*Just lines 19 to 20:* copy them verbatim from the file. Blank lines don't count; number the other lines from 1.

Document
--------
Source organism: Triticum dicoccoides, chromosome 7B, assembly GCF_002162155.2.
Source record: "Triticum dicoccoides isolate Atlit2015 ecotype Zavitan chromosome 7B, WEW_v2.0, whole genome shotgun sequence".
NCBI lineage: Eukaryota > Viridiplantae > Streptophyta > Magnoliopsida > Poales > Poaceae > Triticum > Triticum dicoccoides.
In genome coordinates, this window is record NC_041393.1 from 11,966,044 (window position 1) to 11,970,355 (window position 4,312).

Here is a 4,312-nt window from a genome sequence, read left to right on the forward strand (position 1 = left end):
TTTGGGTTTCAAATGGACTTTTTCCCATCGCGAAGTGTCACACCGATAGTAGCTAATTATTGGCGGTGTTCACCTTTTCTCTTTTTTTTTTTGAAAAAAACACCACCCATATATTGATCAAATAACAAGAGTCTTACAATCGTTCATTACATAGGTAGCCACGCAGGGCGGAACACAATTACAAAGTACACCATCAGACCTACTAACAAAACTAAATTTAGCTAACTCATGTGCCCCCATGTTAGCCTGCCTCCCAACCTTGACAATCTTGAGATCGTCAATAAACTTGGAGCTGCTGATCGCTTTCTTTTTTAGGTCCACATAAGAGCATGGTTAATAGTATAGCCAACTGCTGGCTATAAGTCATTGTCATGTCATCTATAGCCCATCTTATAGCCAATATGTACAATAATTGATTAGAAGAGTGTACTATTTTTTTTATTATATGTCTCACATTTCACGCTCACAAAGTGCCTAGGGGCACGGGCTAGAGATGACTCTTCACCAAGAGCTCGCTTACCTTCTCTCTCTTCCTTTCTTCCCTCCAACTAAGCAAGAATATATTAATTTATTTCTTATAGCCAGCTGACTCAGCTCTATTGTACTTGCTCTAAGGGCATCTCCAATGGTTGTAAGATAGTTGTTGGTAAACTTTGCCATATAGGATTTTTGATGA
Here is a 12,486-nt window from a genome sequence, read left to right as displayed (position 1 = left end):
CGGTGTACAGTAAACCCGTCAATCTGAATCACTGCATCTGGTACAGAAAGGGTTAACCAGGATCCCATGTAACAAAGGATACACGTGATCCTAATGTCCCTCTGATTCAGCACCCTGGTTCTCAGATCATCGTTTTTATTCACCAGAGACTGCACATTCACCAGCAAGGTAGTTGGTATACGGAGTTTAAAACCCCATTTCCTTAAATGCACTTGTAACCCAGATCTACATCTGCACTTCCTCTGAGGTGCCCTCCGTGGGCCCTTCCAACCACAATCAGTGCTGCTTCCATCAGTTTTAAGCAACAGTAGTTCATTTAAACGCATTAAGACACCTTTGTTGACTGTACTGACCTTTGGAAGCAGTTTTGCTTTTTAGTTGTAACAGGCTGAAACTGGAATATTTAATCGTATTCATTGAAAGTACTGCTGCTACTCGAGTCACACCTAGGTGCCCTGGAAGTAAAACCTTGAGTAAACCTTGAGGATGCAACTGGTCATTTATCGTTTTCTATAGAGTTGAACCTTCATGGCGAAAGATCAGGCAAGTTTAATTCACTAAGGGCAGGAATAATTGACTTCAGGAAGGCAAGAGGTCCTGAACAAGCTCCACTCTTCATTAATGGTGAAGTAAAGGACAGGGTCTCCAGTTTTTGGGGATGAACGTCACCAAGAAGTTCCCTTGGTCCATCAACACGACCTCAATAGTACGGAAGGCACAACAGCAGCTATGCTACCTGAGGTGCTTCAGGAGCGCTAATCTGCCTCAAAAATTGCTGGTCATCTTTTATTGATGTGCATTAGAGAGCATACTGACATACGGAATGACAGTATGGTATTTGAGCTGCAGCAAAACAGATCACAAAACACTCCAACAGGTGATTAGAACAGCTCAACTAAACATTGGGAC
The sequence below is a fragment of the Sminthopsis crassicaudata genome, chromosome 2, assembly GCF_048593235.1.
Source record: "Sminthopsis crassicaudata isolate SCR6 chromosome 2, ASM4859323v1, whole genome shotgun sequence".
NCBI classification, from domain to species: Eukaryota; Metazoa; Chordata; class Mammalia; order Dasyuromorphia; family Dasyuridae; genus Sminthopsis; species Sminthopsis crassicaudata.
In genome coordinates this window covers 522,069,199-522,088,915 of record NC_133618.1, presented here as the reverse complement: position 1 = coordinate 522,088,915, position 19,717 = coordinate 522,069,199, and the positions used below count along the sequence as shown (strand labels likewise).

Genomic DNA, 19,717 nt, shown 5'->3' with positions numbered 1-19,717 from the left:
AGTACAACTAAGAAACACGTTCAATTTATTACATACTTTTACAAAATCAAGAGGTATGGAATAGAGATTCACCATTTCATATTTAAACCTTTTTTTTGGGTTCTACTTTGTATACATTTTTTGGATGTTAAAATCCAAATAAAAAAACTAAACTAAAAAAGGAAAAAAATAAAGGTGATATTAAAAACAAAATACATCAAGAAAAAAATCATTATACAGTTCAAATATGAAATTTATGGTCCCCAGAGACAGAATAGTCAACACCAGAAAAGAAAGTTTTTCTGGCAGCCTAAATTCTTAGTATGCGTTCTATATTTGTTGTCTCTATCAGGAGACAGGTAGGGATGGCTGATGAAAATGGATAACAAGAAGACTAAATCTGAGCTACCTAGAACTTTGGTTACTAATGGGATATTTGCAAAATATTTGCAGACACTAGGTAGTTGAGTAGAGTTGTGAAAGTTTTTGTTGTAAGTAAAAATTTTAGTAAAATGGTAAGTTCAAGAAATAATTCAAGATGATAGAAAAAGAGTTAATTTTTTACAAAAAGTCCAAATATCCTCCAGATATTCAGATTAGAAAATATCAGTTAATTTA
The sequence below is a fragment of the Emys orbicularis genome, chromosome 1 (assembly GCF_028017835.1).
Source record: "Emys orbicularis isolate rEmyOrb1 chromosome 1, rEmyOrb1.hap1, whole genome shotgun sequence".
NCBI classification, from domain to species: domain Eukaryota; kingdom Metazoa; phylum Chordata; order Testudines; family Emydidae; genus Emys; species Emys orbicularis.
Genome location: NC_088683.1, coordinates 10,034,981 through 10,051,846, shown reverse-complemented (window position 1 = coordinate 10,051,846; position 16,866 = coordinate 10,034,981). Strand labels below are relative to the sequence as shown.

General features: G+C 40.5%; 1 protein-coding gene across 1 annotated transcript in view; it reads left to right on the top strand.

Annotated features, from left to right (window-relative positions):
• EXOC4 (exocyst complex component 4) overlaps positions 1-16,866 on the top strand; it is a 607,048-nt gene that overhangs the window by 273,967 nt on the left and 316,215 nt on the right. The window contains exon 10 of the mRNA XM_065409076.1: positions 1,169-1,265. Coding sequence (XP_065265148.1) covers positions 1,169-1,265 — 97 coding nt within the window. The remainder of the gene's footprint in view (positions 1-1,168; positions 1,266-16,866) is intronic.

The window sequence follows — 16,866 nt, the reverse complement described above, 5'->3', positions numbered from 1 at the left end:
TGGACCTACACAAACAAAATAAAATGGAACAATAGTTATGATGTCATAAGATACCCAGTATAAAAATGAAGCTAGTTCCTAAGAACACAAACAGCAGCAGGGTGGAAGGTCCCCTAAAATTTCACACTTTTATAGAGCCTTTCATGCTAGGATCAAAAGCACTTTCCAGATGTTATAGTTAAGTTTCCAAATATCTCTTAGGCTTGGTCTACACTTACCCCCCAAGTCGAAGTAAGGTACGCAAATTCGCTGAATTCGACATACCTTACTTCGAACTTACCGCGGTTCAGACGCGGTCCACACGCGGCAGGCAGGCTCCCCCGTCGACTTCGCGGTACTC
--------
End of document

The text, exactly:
General features: G+C 40.5%; 1 protein-coding gene across 1 annotated transcript in view; it reads left to right on the top strand.

Annotated features, from left to right (window-relative positions):